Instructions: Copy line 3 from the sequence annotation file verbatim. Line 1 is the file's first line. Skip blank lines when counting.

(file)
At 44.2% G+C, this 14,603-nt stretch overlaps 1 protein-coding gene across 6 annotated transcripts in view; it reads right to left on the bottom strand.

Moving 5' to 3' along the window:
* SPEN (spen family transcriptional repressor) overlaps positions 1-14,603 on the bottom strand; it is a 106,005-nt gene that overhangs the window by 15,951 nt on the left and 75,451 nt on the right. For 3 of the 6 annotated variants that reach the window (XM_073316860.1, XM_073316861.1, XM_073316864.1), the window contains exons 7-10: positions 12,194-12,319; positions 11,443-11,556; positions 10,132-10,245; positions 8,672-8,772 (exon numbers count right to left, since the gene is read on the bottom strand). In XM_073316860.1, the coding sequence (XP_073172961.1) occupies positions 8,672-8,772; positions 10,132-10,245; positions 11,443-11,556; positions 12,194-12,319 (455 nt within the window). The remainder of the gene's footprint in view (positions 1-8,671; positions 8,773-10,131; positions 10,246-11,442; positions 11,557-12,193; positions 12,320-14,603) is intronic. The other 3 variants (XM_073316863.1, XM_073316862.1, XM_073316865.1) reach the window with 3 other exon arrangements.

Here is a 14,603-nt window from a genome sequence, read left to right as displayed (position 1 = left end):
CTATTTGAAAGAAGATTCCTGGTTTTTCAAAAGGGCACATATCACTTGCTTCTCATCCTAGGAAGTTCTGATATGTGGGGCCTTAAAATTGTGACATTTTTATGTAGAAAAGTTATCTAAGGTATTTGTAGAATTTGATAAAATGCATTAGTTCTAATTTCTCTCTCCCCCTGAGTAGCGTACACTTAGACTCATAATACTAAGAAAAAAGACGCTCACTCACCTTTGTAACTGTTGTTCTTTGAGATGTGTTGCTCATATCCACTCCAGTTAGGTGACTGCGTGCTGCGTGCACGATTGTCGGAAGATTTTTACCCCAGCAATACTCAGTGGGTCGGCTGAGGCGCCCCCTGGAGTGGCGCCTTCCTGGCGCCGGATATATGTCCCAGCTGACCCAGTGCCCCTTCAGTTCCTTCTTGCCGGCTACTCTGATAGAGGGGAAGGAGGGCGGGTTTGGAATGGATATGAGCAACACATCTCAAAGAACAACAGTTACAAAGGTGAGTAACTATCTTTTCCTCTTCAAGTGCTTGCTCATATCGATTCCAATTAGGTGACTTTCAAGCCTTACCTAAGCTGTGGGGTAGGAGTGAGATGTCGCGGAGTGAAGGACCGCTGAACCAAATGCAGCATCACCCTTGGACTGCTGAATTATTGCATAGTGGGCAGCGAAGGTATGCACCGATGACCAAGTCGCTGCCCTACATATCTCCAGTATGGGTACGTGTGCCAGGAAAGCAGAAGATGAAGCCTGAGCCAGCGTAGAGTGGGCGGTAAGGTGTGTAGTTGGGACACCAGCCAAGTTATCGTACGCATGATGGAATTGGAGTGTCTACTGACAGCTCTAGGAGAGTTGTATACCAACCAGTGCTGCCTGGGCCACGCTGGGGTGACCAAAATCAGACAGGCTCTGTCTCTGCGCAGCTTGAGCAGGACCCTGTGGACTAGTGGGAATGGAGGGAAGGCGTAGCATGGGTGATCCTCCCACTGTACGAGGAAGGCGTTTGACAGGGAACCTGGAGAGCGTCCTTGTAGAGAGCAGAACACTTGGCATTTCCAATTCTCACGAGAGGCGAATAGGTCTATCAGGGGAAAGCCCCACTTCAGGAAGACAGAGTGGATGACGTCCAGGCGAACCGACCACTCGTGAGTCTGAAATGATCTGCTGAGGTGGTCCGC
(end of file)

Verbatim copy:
* SPEN (spen family transcriptional repressor) overlaps positions 1-14,603 on the bottom strand; it is a 106,005-nt gene that overhangs the window by 15,951 nt on the left and 75,451 nt on the right. For 3 of the 6 annotated variants that reach the window (XM_073316860.1, XM_073316861.1, XM_073316864.1), the window contains exons 7-10: positions 12,194-12,319; positions 11,443-11,556; positions 10,132-10,245; positions 8,672-8,772 (exon numbers count right to left, since the gene is read on the bottom strand). In XM_073316860.1, the coding sequence (XP_073172961.1) occupies positions 8,672-8,772; positions 10,132-10,245; positions 11,443-11,556; positions 12,194-12,319 (455 nt within the window). The remainder of the gene's footprint in view (positions 1-8,671; positions 8,773-10,131; positions 10,246-11,442; positions 11,557-12,193; positions 12,320-14,603) is intronic. The other 3 variants (XM_073316863.1, XM_073316862.1, XM_073316865.1) reach the window with 3 other exon arrangements.